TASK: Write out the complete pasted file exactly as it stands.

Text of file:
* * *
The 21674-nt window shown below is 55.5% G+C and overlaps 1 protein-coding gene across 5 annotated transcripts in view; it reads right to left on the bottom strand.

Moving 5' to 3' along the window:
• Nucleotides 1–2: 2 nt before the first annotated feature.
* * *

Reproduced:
The 21674-nt window shown below is 55.5% G+C and overlaps 1 protein-coding gene across 5 annotated transcripts in view; it reads right to left on the bottom strand.

Moving 5' to 3' along the window:
• Nucleotides 1–2: 2 nt before the first annotated feature.